Here is a big list of what I look at in trying to assess the quality of programs. These issues that are addressed here are at a moderately low level.
If there's one idea that could serve as a guide to good programming, it's
Cost or fun. Most of the cost of software, maybe 80% on average, is in the maintenance phase: fixing bugs, adding enhancements, adapting it to new systems, etc. That would be a good enough reason to aim for maintainability, but that's not really why I'm saying it. The same things that make software maintainable also make it easier and more pleasant to work on in the first place. Sometimes it takes a few extra key strokes or an extra moment of thought, but those are usually quickly repaid.
Breaking it down. We can make a top-down dissection of what makes for maintainability. Three topics that cover a lot of the maintainability territory are:
Sun's guidelines. Perhaps the most common coding guidelines are Sun's Code Conventions for the Java Programming Language, which can be read online of downloaded in several forms from java.sun.com/docs/codeconv/. My guidelines are basically theirs with a few changes.
static final), you should rarely have any static variables.
privatein almost call cases.
I'm flexible about the exact format, but this information should be there.
fishCount = fishCount + 1; // Increase fishCount by one.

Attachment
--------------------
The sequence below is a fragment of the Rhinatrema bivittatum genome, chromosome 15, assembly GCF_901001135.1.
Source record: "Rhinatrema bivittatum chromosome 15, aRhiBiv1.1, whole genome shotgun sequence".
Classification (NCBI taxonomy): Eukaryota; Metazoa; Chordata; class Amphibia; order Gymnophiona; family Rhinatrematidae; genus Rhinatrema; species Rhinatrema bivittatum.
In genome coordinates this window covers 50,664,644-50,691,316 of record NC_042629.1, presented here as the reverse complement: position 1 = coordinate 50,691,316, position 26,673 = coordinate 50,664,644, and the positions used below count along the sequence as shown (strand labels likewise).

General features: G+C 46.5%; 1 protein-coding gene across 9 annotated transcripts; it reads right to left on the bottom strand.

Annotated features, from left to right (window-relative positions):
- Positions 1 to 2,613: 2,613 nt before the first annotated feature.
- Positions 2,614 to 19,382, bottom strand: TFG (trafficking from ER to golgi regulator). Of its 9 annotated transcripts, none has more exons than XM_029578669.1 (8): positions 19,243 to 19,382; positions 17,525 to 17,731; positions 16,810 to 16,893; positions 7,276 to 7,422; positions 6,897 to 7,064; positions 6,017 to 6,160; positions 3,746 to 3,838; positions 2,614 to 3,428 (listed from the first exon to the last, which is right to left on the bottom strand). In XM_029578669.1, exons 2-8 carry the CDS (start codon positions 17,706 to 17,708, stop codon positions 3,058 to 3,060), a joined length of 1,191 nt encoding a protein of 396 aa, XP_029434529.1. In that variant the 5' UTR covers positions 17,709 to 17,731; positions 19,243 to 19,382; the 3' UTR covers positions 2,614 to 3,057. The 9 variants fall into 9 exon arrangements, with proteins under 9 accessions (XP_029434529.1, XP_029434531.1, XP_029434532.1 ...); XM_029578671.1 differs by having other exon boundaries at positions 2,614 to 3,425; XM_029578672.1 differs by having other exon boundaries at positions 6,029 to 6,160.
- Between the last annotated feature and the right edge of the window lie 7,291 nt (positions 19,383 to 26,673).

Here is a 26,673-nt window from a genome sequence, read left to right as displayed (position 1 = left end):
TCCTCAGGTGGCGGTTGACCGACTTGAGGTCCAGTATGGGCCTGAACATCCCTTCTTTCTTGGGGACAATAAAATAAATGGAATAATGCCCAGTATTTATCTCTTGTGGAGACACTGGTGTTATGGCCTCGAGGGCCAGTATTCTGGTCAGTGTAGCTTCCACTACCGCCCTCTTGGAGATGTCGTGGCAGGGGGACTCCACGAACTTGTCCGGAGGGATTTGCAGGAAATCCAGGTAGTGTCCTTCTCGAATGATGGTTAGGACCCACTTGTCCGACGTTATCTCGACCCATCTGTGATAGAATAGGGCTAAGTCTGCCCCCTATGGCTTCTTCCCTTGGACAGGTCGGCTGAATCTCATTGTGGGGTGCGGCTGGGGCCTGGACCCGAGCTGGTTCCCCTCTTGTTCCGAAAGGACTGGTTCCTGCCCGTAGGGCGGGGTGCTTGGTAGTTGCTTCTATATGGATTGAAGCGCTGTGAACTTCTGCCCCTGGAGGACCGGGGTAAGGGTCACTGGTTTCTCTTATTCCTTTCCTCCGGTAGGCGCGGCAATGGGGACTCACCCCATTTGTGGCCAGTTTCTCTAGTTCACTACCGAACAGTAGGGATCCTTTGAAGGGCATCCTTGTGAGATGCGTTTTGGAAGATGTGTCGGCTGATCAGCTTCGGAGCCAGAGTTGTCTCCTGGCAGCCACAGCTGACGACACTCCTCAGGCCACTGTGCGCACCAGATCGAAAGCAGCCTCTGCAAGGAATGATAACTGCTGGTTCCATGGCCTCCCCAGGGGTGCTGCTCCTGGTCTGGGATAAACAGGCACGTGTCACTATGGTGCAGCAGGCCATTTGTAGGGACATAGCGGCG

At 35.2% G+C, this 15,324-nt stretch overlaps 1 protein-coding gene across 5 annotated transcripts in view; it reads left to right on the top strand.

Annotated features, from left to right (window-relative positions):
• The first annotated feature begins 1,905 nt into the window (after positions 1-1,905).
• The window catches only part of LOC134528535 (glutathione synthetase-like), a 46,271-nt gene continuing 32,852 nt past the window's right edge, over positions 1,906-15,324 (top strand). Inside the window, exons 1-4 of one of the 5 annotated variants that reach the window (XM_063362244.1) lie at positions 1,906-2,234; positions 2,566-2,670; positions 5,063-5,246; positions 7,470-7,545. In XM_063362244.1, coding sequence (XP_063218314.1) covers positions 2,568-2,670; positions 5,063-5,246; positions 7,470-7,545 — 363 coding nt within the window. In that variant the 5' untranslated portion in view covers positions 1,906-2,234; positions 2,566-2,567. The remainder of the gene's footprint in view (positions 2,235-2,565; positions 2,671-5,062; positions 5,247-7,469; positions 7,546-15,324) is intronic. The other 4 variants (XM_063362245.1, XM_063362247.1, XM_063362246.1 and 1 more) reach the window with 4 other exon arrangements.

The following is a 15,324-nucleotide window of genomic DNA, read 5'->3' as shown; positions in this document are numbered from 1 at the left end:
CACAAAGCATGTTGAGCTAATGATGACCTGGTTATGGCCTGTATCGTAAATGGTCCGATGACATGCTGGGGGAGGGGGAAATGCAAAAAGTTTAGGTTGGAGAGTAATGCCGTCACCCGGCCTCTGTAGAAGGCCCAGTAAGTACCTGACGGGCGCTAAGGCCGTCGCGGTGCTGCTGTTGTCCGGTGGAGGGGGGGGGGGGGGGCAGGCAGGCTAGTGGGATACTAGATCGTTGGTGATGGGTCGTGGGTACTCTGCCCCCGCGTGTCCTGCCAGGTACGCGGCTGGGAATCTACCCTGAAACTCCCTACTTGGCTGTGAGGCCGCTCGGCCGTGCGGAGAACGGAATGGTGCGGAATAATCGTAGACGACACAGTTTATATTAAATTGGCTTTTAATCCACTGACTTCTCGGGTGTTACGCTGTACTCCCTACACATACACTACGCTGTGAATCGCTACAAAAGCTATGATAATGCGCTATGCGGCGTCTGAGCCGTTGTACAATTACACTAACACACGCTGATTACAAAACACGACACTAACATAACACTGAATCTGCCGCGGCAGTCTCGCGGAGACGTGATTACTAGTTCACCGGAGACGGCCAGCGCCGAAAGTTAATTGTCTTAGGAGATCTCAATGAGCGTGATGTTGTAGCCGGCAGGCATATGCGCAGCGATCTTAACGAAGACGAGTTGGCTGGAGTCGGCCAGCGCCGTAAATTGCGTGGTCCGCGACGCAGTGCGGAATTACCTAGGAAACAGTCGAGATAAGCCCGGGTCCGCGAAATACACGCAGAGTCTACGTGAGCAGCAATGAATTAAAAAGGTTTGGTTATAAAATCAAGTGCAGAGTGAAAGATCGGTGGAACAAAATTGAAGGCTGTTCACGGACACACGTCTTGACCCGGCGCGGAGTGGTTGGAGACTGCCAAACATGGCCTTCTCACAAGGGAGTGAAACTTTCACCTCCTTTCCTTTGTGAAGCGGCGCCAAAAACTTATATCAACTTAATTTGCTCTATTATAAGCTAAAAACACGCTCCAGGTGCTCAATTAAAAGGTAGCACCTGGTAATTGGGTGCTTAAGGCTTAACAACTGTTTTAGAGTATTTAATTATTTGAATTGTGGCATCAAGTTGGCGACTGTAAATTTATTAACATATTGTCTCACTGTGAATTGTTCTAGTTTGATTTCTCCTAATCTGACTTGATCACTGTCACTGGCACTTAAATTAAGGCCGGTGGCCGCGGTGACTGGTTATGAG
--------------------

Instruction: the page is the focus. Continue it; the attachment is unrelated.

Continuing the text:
int averageRain, n, currentVal, max;
Might better be written as follows
int averageRain; // Average rainfall over all time periods. int n; // Number of time periods. int currentVal; // Amount of rain in the current time period. int max; // Maximum rain in any time period.
Additions will be made as more programming concepts are covered.
Naturally a program must run and produce correct output. Unless there are serious problems, the quality of the user interface will not be important in the beginning courses.
Generally no credit will be given for a program that doesn't even compile.
Altho real world programs must handle problem cases, such as illegal input, students may ignore problem cases unless specifically required to do so. The more advanced the course, the more emphasis will be put on handling errors.
But if you do check for errors, observe the following.
If a program is useful, the users will want enhancements, bug fixes, etc. It's also necessary to update programs regularly because the computing environment continuously changes.
Someone has to change them, and surprisingly often, it isn't the original programmer. Therefore, one of the most important characteristics of real programs is that they must be readable and have a style that allows changes. Grading will emphasize readability, programming style, and correctness.
Conventions may not always match exactly how you think, but they have a big payoff in the long run.
I once worked with a programmer, RH, who had "unusual" style beliefs. He firmly held that the first clause in an if-else statement should be performed if the expression was false, not true!!! So, unknown to others, he made a private copy of the compiler and changed the code generation for if so it worked his way. Yes, every if statement in his modules worked the opposite of the way everyone else expected, even tho it looked like "regular" code. Unfortunately, he was a very productive coder. Epilog: He was fired when this was eventually discovered.